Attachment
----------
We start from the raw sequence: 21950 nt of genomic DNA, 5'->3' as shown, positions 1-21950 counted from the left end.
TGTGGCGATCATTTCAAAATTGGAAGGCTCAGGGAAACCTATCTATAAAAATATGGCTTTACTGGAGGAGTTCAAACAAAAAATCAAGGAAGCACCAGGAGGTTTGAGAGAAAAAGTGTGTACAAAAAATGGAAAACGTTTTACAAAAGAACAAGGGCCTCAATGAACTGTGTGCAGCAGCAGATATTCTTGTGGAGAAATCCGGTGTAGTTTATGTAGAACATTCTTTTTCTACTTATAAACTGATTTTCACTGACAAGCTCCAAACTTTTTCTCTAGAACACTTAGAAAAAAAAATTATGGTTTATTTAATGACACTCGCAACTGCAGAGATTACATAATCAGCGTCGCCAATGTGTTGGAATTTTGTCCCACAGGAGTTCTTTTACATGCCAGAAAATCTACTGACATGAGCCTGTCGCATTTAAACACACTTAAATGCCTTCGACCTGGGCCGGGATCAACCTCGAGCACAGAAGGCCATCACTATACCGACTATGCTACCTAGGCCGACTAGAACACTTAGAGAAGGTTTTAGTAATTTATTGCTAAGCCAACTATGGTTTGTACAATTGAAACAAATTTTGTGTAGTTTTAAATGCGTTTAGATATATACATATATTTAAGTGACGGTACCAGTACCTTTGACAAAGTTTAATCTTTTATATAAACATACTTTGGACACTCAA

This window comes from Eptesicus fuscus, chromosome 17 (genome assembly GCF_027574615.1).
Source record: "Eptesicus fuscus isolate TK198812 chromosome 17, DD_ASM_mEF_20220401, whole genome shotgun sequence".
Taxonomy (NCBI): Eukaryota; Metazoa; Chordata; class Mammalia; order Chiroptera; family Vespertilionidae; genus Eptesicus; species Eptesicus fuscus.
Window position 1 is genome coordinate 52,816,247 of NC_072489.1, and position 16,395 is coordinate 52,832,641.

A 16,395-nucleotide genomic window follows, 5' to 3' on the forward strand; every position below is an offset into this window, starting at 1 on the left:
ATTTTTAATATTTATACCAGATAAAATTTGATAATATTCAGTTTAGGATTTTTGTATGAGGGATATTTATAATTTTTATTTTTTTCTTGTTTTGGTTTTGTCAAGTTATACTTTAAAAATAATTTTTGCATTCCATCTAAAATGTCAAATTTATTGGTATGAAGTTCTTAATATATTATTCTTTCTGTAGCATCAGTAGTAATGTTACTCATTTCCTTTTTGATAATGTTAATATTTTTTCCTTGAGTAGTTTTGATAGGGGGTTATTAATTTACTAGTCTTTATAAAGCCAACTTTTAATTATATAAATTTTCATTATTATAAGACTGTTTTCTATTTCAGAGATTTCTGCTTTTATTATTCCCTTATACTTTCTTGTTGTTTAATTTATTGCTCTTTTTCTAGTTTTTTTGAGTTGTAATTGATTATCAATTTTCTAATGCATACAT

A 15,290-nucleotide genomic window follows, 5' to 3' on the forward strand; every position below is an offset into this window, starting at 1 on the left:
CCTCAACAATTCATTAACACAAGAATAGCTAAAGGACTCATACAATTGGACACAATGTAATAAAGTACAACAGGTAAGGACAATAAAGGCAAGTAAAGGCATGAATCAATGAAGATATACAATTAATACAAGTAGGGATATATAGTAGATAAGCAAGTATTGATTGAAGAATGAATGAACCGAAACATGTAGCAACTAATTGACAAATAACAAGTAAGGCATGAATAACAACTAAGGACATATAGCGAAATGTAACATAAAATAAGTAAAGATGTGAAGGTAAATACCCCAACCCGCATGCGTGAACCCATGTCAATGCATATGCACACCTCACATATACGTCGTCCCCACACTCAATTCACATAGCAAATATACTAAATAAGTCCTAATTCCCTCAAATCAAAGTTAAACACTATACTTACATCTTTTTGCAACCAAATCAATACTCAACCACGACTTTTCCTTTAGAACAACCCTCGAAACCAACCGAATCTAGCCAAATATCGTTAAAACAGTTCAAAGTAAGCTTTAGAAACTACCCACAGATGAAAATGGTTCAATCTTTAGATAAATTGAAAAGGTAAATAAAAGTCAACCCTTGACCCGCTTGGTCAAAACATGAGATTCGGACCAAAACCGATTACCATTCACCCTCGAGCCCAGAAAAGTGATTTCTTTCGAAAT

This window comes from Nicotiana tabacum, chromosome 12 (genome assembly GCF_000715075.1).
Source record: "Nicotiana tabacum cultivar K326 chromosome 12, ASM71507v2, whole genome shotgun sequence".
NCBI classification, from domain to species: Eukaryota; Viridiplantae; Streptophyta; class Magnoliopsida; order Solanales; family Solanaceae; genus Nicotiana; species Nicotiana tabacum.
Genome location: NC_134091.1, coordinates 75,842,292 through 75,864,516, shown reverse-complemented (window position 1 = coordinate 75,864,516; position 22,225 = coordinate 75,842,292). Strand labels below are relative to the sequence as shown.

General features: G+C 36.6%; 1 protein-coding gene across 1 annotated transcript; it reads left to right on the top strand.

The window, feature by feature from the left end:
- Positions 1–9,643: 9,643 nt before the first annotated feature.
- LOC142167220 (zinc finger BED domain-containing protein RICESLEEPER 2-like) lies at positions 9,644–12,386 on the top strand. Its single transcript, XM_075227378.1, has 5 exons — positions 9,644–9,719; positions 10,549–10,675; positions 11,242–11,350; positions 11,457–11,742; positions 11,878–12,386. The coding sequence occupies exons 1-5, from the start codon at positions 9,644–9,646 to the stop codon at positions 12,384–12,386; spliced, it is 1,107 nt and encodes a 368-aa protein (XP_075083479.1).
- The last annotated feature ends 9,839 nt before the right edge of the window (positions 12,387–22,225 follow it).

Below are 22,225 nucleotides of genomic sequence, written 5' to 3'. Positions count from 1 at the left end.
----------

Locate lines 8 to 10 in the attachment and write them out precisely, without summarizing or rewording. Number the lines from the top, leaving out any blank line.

ATTTTTAATATTTATACCAGATAAAATTTGATAATATTCAGTTTAGGATTTTTGTATGAGGGATATTTATAATTTTTATTTTTTTCTTGTTTTGGTTTTGTCAAGTTATACTTTAAAAATAATTTTTGCATTCCATCTAAAATGTCAAATTTATTGGTATGAAGTTCTTAATATATTATTCTTTCTGTAGCATCAGTAGTAATGTTACTCATTTCCTTTTTGATAATGTTAATATTTTTTCCTTGAGTAGTTTTGATAGGGGGTTATTAATTTACTAGTCTTTATAAAGCCAACTTTTAATTATATAAATTTTCATTATTATAAGACTGTTTTCTATTTCAGAGATTTCTGCTTTTATTATTCCCTTATACTTTCTTGTTGTTTAATTTATTGCTCTTTTTCTAGTTTTTTTGAGTTGTAATTGATTATCAATTTTCTAATGCATACAT

A 15,290-nucleotide genomic window follows, 5' to 3' on the forward strand; every position below is an offset into this window, starting at 1 on the left:
CCTCAACAATTCATTAACACAAGAATAGCTAAAGGACTCATACAATTGGACACAATGTAATAAAGTACAACAGGTAAGGACAATAAAGGCAAGTAAAGGCATGAATCAATGAAGATATACAATTAATACAAGTAGGGATATATAGTAGATAAGCAAGTATTGATTGAAGAATGAATGAACCGAAACATGTAGCAACTAATTGACAAATAACAAGTAAGGCATGAATAACAACTAAGGACATATAGCGAAATGTAACATAAAATAAGTAAAGATGTGAAGGTAAATACCCCAACCCGCATGCGTGAACCCATGTCAATGCATATGCACACCTCACATATACGTCGTCCCCACACTCAATTCACATAGCAAATATACTAAATAAGTCCTAATTCCCTCAAATCAAAGTTAAACACTATACTTACATCTTTTTGCAACCAAATCAATACTCAACCACGACTTTTCCTTTAGAACAACCCTCGAAACCAACCGAATCTAGCCAAATATCGTTAAAACAGTTCAAAGTAAGCTTTAGAAACTACCCACAGATGAAAATGGTTCAATCTTTAGATAAATTGAAAAGGTAAATAAAAGTCAACCCTTGACCCGCTTGGTCAAAACATGAGATTCGGACCAAAACCGATTACCATTCACCCTCGAGCCCAGAAAAGTGATTTCTTTCGAAAT